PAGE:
Browse Prior Art Database

COPY SHEET MAPPING SENSOR

IP.com Disclosure Number: IPCOM000026469D
Original Publication Date: 1992-Apr-30
Included in the Prior Art Database: 2004-Apr-05
Document File: 2 page(s) / 120K

Publishing Venue

Xerox Disclosure Journal

Abstract

In a low cost thermal ink jet marking system, designed for home and office use, it is necessary to inexpensively determine the location of a sheet of paper that may be manually placed in the system for printing thereon. For example, such a system may include a fixed platen, 18, and a moving printhead, 14, similar to that illustrated by the figure. In operation printhead 14 is rigidly connected to the fast-scan carriage 12, which is slideably connected to alignment rails 16. Movement of the fast-scan carriage in the direction indicated by arrow X is accomplished by sliding the carriage along the rails using a commonly known drive belt, drive wire, or lead screw mechanism (not shown). Displacement in the direction indicated by arrow Y is achieved by moving the alignment rails in a similar fashion. During printing, it is desirable to avoid printing beyond the edges of the sheet or stock, due to problems associated with smearing or smudging of ink deposited on metal platen 18.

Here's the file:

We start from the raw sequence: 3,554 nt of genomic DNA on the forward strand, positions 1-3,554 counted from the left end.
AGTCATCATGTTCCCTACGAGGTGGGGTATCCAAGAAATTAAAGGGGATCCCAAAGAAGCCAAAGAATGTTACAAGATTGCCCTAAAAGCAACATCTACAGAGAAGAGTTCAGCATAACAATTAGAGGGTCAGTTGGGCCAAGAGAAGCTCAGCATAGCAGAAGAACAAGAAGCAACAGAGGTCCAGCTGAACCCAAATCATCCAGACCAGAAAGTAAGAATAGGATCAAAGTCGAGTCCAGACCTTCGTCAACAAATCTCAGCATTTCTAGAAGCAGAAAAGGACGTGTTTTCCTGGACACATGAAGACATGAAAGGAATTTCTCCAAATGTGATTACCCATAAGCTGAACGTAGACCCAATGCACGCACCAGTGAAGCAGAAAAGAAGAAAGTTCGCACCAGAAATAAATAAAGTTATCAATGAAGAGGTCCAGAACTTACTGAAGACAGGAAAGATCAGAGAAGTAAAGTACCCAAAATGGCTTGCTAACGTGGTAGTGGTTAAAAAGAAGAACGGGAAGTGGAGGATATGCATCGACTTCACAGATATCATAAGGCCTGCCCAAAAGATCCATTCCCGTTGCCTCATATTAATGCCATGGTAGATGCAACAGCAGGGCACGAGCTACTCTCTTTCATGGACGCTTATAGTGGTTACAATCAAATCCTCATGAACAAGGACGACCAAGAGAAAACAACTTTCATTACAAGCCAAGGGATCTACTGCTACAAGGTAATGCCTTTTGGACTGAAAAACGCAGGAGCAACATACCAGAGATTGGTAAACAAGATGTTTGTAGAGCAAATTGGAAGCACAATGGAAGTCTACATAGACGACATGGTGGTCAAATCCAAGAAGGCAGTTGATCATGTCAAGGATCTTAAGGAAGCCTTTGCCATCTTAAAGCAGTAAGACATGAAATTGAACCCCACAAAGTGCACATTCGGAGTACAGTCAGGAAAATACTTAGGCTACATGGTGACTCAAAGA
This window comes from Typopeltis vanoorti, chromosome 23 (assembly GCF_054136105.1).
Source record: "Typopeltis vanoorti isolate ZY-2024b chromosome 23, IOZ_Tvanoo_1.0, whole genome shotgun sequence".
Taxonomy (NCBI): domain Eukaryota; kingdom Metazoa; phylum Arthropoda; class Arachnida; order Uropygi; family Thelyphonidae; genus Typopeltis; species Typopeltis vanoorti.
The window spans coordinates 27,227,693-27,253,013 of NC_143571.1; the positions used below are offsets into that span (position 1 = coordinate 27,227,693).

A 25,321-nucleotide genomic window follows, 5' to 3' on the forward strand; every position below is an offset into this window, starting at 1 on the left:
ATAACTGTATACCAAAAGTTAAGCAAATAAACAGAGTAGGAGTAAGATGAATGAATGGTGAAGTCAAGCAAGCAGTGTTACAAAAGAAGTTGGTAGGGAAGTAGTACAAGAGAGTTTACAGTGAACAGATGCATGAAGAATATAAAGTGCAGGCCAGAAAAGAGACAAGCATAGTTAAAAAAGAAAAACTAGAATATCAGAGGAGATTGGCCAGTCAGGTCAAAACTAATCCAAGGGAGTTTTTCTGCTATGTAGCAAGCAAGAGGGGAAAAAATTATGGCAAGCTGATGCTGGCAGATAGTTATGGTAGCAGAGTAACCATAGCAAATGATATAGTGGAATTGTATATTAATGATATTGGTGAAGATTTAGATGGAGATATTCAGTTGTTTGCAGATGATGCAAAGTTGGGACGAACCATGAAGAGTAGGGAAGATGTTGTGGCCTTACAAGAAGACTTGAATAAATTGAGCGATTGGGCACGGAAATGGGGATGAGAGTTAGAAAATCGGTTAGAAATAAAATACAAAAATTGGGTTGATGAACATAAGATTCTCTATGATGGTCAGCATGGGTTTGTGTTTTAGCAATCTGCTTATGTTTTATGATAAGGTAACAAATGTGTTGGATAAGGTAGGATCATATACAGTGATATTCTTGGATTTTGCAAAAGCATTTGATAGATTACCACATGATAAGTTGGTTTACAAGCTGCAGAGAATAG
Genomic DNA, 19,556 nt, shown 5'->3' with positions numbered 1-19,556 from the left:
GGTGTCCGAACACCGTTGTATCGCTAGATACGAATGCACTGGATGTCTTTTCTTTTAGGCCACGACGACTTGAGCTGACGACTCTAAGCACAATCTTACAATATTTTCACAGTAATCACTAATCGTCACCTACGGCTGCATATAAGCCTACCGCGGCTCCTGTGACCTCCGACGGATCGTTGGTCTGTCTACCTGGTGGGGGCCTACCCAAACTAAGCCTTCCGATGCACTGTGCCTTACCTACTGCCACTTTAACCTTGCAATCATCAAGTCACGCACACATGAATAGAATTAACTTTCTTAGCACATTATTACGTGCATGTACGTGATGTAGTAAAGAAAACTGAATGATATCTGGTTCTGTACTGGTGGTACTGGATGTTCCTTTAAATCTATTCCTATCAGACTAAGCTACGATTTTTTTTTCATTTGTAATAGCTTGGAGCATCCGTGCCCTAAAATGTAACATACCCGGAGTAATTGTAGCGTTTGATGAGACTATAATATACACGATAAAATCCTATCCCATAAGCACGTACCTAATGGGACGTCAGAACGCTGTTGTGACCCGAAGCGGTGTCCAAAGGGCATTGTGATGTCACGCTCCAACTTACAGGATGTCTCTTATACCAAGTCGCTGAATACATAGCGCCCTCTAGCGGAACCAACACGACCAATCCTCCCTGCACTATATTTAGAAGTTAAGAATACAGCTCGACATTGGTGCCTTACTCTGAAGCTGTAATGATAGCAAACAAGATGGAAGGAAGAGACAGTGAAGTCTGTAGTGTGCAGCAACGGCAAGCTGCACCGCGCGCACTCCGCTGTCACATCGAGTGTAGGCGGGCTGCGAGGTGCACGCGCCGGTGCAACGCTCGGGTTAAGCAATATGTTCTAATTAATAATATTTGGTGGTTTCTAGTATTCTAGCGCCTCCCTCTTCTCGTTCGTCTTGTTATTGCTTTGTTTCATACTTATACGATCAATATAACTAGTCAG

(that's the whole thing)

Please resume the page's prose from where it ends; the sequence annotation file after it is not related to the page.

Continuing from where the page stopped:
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XEROX DISCLOSURE JOURNAL

COPY SHEET MAPPING SENSOR

Proposed Michael Carlotta U.S. C1.346175 Classification

Int. C1. GOlD 15/18

XEROX DISCLOSURE JOURNAL - Vol. 17, No. 2 MarcMAprill992 75

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COPY SHEET MAPPING SENSOR(Cont'd)

In a low cost thermal ink jet marking system, designed for home and office use, it is necessary to inexpensively determine the location of a sheet of paper that may be manually placed in the system for printing thereon. For example, such a system may include a fixed platen, 18, and a moving printhead, 14, similar to that illustrated by the figure. In operation printhead 14 is rigidly connected to the fast-scan carriage 12, which is slideably connected to alignment rails 16. Movement of the fast-scan carriage in the direction indicated by arrow X is accomplished by sliding the carriage along the rails using a commonly known drive belt, drive wire, or lead screw mechanism (not shown). Displacement in the direction indicated by arrow Y is achieved by moving the alignment rails in a similar fashion. During printing, it is desirable to avoid printing beyond the edges of the sheet or stock, due to problems associated with smearing or smudging of ink deposited on metal platen 18.

Accordingly, the present invention is directed at accurately detecting the position of paper or similar sheet stock positioned on the platen. Because the platen is metallic, the invention employs a metallic contact sensor to detect when a sheet is interposed in the region between fast scan carriage 12 and platen 18. More specifically, a flexible metallic leaf 22, which is affixed to carriage 12, is biased so as to contact platen 18. Leaf 22 is mechanically...